Under-report and underdiagnosis of chronic respiratory diseases in an African country
Article first published online: 7 FEB 2009
© 2009 The Authors. Journal compilation © 2009 Blackwell Munksgaard
Volume 64, Issue 7, pages 1061–1067, July 2009
How to Cite
Martins, P., Rosado-Pinto, J., Do Céu Teixeira, M., Neuparth, N., Silva, O., Tavares, H., Spencer, J. L., Mascarenhas, D., Papoila, A. L., Khaltaev, N. and Annesi-Maesano, I. (2009), Under-report and underdiagnosis of chronic respiratory diseases in an African country. Allergy, 64: 1061–1067. doi: 10.1111/j.1398-9995.2009.01956.x
- Issue published online: 1 JUN 2009
- Article first published online: 7 FEB 2009
- Accepted for publication 5 December 2008
- chronic respiratory diseases;
Background: Chronic respiratory diseases (CRD) are greatly underestimated. The aim of this study was to assess the burden associated with reported CRD and chronic obstructive pulmonary disease, as defined on the basis of various standardized criteria, by estimating their point prevalence in a sample of individuals attending the Primary Health Care (PHC) level and Emergency Room (ER) Departments in Cape Verde (CV) archipelago. The second aim of the study was to identify factors related to airways obstruction and reported CRD in this population.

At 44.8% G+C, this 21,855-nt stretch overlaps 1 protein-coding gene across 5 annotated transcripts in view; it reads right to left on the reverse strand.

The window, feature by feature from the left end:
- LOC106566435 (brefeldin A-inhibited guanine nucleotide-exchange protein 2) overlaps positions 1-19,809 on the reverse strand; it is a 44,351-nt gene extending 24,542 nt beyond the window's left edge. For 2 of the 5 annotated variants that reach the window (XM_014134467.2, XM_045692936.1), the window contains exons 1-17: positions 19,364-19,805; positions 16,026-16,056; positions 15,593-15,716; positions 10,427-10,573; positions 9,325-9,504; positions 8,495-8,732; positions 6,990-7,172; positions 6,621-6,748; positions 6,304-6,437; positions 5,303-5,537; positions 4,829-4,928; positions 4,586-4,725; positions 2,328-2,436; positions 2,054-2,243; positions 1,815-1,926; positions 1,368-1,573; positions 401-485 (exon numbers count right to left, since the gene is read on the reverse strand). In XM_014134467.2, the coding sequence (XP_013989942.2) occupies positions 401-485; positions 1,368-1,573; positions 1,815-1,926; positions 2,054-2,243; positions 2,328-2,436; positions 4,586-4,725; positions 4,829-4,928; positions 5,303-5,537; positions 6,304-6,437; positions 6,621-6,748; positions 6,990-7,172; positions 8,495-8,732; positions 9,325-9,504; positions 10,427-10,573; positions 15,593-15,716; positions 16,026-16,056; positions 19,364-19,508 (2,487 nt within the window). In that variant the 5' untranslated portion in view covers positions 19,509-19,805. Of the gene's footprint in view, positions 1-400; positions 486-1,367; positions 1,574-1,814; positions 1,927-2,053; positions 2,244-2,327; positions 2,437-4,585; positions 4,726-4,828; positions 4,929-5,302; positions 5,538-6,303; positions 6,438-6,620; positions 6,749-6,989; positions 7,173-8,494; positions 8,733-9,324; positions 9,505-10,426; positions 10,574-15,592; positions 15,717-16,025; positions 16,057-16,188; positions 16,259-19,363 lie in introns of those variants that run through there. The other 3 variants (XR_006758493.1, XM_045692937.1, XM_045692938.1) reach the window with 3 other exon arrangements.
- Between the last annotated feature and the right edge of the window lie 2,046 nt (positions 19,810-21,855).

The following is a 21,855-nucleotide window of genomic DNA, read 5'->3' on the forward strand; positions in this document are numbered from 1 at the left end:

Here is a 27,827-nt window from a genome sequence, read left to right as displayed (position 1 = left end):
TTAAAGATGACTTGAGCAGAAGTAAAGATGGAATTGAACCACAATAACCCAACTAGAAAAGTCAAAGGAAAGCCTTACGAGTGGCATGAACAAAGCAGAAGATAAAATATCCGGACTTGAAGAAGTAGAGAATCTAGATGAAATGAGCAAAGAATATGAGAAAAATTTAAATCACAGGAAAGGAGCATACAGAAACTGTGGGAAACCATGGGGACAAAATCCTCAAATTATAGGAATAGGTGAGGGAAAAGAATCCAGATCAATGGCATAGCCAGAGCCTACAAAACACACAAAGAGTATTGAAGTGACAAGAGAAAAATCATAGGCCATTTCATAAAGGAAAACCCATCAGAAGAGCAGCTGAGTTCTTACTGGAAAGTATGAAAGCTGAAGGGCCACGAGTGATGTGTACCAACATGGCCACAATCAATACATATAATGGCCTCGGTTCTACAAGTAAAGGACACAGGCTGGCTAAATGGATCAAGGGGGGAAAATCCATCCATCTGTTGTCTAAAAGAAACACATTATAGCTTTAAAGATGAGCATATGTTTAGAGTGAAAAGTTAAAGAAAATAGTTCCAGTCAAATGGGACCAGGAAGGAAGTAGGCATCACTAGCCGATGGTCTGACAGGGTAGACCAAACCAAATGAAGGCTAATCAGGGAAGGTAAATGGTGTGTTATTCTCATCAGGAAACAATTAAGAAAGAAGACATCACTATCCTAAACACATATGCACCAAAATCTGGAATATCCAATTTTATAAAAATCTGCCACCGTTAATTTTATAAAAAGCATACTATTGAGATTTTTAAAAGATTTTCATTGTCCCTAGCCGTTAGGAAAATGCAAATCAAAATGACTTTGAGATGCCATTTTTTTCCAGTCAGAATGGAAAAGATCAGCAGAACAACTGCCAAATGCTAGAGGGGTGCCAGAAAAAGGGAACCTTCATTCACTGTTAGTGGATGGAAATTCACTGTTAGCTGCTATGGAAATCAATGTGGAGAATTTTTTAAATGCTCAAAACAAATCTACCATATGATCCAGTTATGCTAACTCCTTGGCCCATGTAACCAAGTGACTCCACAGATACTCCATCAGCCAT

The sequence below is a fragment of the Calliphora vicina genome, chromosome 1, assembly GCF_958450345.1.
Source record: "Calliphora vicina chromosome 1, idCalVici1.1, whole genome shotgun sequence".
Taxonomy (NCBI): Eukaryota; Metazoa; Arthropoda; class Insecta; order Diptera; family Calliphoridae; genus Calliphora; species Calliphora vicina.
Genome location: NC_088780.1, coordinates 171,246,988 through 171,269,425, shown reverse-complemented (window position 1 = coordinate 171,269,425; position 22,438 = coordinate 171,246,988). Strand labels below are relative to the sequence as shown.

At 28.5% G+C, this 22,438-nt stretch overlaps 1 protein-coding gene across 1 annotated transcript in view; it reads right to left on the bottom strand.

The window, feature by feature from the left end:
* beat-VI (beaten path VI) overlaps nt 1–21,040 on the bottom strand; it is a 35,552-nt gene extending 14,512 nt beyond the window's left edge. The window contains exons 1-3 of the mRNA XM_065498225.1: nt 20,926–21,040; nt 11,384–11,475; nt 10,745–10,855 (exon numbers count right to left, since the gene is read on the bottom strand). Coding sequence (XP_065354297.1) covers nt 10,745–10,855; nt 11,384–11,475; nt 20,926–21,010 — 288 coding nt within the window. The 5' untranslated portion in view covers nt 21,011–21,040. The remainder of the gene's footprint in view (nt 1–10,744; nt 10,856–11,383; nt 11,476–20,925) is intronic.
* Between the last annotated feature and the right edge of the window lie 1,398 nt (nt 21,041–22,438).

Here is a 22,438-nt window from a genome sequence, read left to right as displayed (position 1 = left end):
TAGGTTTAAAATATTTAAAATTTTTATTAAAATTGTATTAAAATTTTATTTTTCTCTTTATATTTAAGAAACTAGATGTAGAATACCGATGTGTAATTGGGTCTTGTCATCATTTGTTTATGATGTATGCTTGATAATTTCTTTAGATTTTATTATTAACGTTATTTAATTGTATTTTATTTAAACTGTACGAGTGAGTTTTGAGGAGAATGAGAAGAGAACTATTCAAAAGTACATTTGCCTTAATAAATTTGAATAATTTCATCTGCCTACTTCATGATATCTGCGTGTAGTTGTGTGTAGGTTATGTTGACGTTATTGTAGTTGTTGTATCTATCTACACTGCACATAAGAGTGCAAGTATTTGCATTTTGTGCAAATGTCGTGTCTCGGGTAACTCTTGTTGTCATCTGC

Methods: A cross-sectional study was carried out in CV during 2 weeks. Outpatients aged more than 20 years seeking care at PHC level and ER answered a standardized questionnaire and were subjected to spirometry, independently of their complaint. Two criteria for airways obstruction were taken into account: forced expiratory volume (FEV1) <80% of the predicted value and FEV1/forced vital capacity (FVC) ratio <0.70.
Results: A total of 274 individuals with a satisfactory spirometry were included. 22% of the individuals had a FEV1 < 80%. Individuals older than 46 years had a higher risk of having airways obstruction. Asthma diagnosis (11%) had a clear association with airways obstruction. Smoking was a risk factor for a lower FEV1. Working in a dust place and cooking using an open fire were both related to chronic bronchitis and asthma diagnosis.
Conclusion: Under-report and underdiagnosis of chronic respiratory conditions seem to be a reality in CV just as in other parts of the world. To improve diagnosis, our results reinforce the need of performing a spirometry.